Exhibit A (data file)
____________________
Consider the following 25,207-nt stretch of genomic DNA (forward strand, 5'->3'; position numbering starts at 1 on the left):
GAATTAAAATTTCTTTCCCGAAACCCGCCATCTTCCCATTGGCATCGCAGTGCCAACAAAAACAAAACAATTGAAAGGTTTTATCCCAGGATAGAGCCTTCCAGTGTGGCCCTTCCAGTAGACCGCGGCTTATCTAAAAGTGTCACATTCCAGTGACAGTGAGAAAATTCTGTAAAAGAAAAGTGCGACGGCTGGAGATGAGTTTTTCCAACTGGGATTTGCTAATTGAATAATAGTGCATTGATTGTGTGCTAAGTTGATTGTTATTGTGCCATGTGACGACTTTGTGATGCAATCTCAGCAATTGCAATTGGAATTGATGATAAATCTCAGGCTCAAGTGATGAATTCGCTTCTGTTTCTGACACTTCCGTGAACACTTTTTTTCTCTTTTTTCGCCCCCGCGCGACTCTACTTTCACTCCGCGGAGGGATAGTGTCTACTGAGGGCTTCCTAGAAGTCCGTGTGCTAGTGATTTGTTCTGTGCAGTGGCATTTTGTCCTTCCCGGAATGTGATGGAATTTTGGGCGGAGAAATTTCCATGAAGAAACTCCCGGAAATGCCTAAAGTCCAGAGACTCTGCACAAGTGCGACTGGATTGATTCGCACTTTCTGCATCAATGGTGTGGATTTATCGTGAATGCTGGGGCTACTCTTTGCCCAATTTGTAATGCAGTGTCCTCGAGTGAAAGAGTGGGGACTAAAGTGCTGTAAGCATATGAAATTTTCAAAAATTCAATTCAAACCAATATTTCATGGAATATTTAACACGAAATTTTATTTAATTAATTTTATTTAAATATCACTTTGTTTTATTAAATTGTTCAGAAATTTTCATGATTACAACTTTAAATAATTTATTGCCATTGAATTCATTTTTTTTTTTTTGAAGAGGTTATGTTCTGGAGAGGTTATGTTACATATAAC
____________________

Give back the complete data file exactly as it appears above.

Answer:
Consider the following 25,207-nt stretch of genomic DNA (forward strand, 5'->3'; position numbering starts at 1 on the left):
GAATTAAAATTTCTTTCCCGAAACCCGCCATCTTCCCATTGGCATCGCAGTGCCAACAAAAACAAAACAATTGAAAGGTTTTATCCCAGGATAGAGCCTTCCAGTGTGGCCCTTCCAGTAGACCGCGGCTTATCTAAAAGTGTCACATTCCAGTGACAGTGAGAAAATTCTGTAAAAGAAAAGTGCGACGGCTGGAGATGAGTTTTTCCAACTGGGATTTGCTAATTGAATAATAGTGCATTGATTGTGTGCTAAGTTGATTGTTATTGTGCCATGTGACGACTTTGTGATGCAATCTCAGCAATTGCAATTGGAATTGATGATAAATCTCAGGCTCAAGTGATGAATTCGCTTCTGTTTCTGACACTTCCGTGAACACTTTTTTTCTCTTTTTTCGCCCCCGCGCGACTCTACTTTCACTCCGCGGAGGGATAGTGTCTACTGAGGGCTTCCTAGAAGTCCGTGTGCTAGTGATTTGTTCTGTGCAGTGGCATTTTGTCCTTCCCGGAATGTGATGGAATTTTGGGCGGAGAAATTTCCATGAAGAAACTCCCGGAAATGCCTAAAGTCCAGAGACTCTGCACAAGTGCGACTGGATTGATTCGCACTTTCTGCATCAATGGTGTGGATTTATCGTGAATGCTGGGGCTACTCTTTGCCCAATTTGTAATGCAGTGTCCTCGAGTGAAAGAGTGGGGACTAAAGTGCTGTAAGCATATGAAATTTTCAAAAATTCAATTCAAACCAATATTTCATGGAATATTTAACACGAAATTTTATTTAATTAATTTTATTTAAATATCACTTTGTTTTATTAAATTGTTCAGAAATTTTCATGATTACAACTTTAAATAATTTATTGCCATTGAATTCATTTTTTTTTTTTTGAAGAGGTTATGTTCTGGAGAGGTTATGTTACATATAAC